Finally, after many hours of work, the new website for the Child Support Ghana NGO and Dutch Foundations is live. Child Support Ghana is a non-profit organization based in the Upper West Region (UWR) capital Wa, Ghana, West Africa, who support needy children by providing them with a roof over their head, loving care, education and healthcare. This organization is the vehicle for the awesome work my dad is doing in Ghana. His work is supported by a Dutch Foundation who raise funds and volunteers for the projects. Doing their website, has been a long standing side project of mine.
Out with the old
In the old situation, there were three different places you could find new and out-dated information about the various projects and activities. First there was the Wa Yiri Children’s Home website, which I quickly built using the Mambo content management system. This was 2004-2005, and Mambo has matured a lot since those days. I used Mambo mainly because I needed a system that non-web-savvy people could use and publish content. But this turned out not to be such a good choice. The non-web-savvy people were non-Mambo-savvy people too -or better yet, Mambo wasn’t as user-friendly as it lead us to believe. So the information published on the site quickly became outdated and irrelevant.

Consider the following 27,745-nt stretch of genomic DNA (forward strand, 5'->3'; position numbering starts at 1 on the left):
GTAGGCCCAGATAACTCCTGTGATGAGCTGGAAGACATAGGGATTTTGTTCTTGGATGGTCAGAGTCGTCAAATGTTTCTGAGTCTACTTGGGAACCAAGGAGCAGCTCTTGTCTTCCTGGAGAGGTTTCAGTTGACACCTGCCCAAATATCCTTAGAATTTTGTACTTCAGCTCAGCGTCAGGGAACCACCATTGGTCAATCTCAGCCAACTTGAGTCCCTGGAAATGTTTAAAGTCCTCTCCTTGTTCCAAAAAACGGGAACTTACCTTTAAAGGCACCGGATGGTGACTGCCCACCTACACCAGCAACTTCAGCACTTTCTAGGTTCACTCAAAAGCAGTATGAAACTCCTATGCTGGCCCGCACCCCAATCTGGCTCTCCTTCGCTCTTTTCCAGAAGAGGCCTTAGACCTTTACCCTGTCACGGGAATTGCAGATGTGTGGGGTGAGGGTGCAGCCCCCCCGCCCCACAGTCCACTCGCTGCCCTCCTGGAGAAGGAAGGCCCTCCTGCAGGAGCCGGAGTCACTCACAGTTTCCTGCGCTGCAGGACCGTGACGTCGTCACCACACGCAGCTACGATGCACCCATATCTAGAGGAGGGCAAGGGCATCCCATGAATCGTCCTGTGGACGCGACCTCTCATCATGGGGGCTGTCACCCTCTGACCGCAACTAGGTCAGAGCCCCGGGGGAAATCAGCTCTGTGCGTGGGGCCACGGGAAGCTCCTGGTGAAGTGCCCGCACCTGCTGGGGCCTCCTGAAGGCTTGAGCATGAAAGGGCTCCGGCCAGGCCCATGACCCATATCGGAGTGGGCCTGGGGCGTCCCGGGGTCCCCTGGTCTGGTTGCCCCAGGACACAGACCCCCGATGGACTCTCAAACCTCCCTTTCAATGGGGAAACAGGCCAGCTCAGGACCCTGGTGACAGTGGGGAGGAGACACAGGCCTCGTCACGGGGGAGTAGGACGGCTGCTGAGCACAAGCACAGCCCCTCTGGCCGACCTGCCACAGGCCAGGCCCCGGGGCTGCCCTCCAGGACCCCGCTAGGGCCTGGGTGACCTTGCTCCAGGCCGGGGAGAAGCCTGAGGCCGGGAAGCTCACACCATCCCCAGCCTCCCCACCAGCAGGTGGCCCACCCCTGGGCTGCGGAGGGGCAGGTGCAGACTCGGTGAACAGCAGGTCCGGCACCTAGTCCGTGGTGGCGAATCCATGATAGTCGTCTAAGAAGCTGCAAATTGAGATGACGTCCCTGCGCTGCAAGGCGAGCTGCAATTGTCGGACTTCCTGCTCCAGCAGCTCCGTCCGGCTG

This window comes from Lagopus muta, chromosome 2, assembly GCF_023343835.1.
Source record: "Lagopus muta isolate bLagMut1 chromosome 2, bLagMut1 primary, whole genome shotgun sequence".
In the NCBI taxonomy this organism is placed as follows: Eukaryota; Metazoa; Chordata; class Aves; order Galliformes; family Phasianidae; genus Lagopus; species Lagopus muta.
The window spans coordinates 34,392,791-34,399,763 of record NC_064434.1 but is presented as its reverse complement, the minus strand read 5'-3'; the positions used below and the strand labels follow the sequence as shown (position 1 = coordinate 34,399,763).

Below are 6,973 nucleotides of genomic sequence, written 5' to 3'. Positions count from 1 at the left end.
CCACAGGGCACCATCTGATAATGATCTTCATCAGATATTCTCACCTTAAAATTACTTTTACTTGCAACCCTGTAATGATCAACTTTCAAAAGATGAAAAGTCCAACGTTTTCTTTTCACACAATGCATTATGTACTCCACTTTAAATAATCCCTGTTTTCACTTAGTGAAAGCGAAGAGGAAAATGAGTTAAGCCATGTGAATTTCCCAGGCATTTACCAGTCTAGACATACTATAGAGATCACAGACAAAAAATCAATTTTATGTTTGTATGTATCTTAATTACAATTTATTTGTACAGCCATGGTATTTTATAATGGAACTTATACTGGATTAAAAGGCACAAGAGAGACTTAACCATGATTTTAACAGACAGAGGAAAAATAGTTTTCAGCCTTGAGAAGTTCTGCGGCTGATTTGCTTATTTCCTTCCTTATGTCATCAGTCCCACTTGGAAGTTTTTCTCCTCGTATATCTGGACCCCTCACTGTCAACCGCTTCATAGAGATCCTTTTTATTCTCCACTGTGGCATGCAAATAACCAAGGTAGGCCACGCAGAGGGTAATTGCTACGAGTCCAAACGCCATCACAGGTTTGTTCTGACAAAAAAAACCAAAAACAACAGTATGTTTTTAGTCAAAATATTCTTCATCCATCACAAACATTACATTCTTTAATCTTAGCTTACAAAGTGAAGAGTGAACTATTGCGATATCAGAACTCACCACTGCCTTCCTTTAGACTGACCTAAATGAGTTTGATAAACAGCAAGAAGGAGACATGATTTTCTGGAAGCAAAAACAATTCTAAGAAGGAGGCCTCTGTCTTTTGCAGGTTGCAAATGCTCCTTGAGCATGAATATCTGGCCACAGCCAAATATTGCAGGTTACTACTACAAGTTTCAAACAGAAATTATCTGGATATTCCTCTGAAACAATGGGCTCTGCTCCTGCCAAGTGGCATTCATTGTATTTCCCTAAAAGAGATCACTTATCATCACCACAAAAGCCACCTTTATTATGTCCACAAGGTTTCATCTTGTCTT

In february 2005 my dad went to Ghana to find out if he could settle there -at least for a while, maybe even indefinitely- and make a real change. He wanted a weblog to keep everyone informed of his travels, his journeys, his experiences, and as he settled in more, his projects as well. His weblog was dubbed Under African Skies and became the major source of information about the works of Child Support Ghana. This is chiefly due to the fact that my dad could publish all this information, including photo’s, all by himself (he doesn’t have running water or is connected to a sewer system, but he does have an ADSL broadband internet connection -when there’s power…). And this was made possible by the awesome WordPress blogging platform, which has grown in sheer awesomeness ever since those days. Now the new website is powered by WordPress too.